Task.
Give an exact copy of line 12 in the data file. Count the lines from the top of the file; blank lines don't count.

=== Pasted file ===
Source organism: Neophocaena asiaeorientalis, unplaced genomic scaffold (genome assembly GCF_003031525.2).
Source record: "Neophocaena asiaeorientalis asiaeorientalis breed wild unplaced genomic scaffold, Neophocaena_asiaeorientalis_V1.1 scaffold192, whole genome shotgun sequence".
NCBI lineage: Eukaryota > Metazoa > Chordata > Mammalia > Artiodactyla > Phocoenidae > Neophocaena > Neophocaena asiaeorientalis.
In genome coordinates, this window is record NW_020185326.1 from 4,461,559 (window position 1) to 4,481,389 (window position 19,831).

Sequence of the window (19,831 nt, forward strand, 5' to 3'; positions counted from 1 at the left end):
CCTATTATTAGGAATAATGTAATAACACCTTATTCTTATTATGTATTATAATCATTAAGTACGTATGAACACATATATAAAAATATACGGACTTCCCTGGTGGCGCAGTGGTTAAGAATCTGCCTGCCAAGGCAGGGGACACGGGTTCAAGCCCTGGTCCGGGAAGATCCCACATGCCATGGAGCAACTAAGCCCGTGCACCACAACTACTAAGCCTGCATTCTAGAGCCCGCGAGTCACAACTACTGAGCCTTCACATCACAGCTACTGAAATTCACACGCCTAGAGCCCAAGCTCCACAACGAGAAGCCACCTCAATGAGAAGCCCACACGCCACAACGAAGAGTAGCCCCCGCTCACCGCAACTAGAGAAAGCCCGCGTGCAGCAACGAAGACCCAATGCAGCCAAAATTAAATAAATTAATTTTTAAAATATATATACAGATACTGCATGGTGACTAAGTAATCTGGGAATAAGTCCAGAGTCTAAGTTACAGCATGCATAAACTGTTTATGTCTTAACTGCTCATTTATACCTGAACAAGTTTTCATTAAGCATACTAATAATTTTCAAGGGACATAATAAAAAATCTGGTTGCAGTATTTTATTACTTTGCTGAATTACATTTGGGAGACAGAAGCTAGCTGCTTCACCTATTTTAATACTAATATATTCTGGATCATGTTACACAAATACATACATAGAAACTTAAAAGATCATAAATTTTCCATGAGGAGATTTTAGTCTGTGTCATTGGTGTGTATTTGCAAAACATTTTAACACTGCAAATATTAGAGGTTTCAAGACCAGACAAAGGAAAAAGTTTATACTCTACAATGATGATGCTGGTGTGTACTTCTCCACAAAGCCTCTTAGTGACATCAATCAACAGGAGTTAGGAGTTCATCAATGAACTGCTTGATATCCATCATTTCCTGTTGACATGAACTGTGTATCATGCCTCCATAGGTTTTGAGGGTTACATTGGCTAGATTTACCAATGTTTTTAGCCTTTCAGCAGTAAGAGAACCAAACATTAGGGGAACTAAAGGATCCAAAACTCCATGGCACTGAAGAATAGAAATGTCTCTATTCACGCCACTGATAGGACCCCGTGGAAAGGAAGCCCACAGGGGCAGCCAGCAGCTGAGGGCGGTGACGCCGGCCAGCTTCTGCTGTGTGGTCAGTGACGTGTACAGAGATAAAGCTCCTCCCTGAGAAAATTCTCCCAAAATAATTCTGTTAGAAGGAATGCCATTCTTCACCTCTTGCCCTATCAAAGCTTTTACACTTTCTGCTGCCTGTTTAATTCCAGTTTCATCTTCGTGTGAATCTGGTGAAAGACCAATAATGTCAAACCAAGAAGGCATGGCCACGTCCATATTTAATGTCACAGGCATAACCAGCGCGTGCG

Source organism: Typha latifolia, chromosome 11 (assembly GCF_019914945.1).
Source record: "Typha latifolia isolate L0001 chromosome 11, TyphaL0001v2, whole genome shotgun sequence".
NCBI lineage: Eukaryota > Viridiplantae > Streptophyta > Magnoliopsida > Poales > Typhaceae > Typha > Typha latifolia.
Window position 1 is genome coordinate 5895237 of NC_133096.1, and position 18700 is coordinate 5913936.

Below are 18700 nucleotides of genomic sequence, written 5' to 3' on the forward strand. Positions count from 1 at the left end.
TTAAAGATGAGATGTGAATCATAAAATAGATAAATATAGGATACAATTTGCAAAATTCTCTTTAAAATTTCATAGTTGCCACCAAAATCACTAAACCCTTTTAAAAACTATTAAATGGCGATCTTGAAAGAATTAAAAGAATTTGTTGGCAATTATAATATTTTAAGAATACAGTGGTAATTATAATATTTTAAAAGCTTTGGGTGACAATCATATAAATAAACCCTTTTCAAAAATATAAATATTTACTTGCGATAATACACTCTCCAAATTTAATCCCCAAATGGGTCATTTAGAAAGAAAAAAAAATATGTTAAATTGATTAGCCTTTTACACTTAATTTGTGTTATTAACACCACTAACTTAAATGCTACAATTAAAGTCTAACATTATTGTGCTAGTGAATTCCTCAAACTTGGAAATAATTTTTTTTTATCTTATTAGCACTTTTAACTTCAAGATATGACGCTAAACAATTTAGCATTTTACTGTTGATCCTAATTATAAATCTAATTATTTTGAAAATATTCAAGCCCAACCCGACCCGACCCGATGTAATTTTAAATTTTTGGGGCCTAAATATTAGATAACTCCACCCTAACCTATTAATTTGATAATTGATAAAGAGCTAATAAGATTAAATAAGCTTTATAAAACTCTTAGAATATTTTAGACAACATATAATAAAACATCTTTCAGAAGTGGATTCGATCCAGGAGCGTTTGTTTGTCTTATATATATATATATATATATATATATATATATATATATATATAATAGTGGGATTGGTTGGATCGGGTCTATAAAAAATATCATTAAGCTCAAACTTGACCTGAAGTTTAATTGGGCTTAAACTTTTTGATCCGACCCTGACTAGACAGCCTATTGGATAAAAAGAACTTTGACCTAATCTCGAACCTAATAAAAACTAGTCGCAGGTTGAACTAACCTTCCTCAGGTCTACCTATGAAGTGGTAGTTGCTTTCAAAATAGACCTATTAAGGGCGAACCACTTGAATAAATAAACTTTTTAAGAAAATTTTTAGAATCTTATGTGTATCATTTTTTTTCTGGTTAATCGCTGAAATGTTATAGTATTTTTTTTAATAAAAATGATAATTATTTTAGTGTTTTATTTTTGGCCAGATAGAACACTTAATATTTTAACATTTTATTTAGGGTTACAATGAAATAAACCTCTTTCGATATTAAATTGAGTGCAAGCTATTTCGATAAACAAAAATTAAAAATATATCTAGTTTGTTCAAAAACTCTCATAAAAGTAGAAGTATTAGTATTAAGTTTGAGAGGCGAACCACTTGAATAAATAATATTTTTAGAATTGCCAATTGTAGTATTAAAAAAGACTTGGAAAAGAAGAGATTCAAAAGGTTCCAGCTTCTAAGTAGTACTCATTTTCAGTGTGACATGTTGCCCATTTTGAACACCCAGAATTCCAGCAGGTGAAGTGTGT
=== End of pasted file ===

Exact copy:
TTAAAGATGAGATGTGAATCATAAAATAGATAAATATAGGATACAATTTGCAAAATTCTCTTTAAAATTTCATAGTTGCCACCAAAATCACTAAACCCTTTTAAAAACTATTAAATGGCGATCTTGAAAGAATTAAAAGAATTTGTTGGCAATTATAATATTTTAAGAATACAGTGGTAATTATAATATTTTAAAAGCTTTGGGTGACAATCATATAAATAAACCCTTTTCAAAAATATAAATATTTACTTGCGATAATACACTCTCCAAATTTAATCCCCAAATGGGTCATTTAGAAAGAAAAAAAAATATGTTAAATTGATTAGCCTTTTACACTTAATTTGTGTTATTAACACCACTAACTTAAATGCTACAATTAAAGTCTAACATTATTGTGCTAGTGAATTCCTCAAACTTGGAAATAATTTTTTTTTATCTTATTAGCACTTTTAACTTCAAGATATGACGCTAAACAATTTAGCATTTTACTGTTGATCCTAATTATAAATCTAATTATTTTGAAAATATTCAAGCCCAACCCGACCCGACCCGATGTAATTTTAAATTTTTGGGGCCTAAATATTAGATAACTCCACCCTAACCTATTAATTTGATAATTGATAAAGAGCTAATAAGATTAAATAAGCTTTATAAAACTCTTAGAATATTTTAGACAACATATAATAAAACATCTTTCAGAAGTGGATTCGATCCAGGAGCGTTTGTTTGTCTTATATATATATATATATATATATATATATATATATATATATATAATAGTGGGATTGGTTGGATCGGGTCTATAAAAAATATCATTAAGCTCAAACTTGACCTGAAGTTTAATTGGGCTTAAACTTTTTGATCCGACCCTGACTAGACAGCCTATTGGATAAAAAGAACTTTGACCTAATCTCGAACCTAATAAAAACTAGTCGCAGGTTGAACTAACCTTCCTCAGGTCTACCTATGAAGTGGTAGTTGCTTTCAAAATAGACCTATTAAGGGCGAACCACTTGAATAAATAAACTTTTTAAGAAAATTTTTAGAATCTTATGTGTATCATTTTTTTTCTGGTTAATCGCTGAAATGTTATAGTATTTTTTTTAATAAAAATGATAATTATTTTAGTGTTTTATTTTTGGCCAGATAGAACACTTAATATTTTAACATTTTATTTAGGGTTACAATGAAATAAACCTCTTTCGATATTAAATTGAGTGCAAGCTATTTCGATAAACAAAAATTAAAAATATATCTAGTTTGTTCAAAAACTCTCATAAAAGTAGAAGTATTAGTATTAAGTTTGAGAGGCGAACCACTTGAATAAATAATATTTTTAGAATTGCCAATTGTAGTATTAAAAAAGACTTGGAAAAGAAGAGATTCAAAAGGTTCCAGCTTCTAAGTAGTACTCATTTTCAGTGTGACATGTTGCCCATTTTGAACACCCAGAATTCCAGCAGGTGAAGTGTGT